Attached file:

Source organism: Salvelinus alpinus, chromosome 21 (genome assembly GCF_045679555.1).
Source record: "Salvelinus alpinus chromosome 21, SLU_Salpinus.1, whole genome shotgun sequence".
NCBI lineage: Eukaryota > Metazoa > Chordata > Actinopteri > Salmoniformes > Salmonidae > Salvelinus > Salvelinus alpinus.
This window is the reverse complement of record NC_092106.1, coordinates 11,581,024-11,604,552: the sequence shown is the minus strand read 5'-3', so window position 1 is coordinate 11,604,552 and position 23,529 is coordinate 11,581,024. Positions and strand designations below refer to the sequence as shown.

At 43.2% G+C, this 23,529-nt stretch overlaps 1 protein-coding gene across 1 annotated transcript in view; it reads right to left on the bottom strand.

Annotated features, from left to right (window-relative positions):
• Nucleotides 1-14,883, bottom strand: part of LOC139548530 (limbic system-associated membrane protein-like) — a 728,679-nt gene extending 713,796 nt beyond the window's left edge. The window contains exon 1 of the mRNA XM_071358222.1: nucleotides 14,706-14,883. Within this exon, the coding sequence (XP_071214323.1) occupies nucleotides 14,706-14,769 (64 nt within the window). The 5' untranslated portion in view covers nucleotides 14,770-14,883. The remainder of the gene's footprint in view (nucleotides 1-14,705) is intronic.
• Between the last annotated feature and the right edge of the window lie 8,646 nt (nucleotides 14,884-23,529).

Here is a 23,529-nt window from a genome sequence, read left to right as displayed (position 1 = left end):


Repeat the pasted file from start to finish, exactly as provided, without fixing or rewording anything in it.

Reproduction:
Source organism: Salvelinus alpinus, chromosome 21 (genome assembly GCF_045679555.1).
Source record: "Salvelinus alpinus chromosome 21, SLU_Salpinus.1, whole genome shotgun sequence".
NCBI lineage: Eukaryota > Metazoa > Chordata > Actinopteri > Salmoniformes > Salmonidae > Salvelinus > Salvelinus alpinus.
This window is the reverse complement of record NC_092106.1, coordinates 11,581,024-11,604,552: the sequence shown is the minus strand read 5'-3', so window position 1 is coordinate 11,604,552 and position 23,529 is coordinate 11,581,024. Positions and strand designations below refer to the sequence as shown.

At 43.2% G+C, this 23,529-nt stretch overlaps 1 protein-coding gene across 1 annotated transcript in view; it reads right to left on the bottom strand.

Annotated features, from left to right (window-relative positions):
• Nucleotides 1-14,883, bottom strand: part of LOC139548530 (limbic system-associated membrane protein-like) — a 728,679-nt gene extending 713,796 nt beyond the window's left edge. The window contains exon 1 of the mRNA XM_071358222.1: nucleotides 14,706-14,883. Within this exon, the coding sequence (XP_071214323.1) occupies nucleotides 14,706-14,769 (64 nt within the window). The 5' untranslated portion in view covers nucleotides 14,770-14,883. The remainder of the gene's footprint in view (nucleotides 1-14,705) is intronic.
• Between the last annotated feature and the right edge of the window lie 8,646 nt (nucleotides 14,884-23,529).

Here is a 23,529-nt window from a genome sequence, read left to right as displayed (position 1 = left end):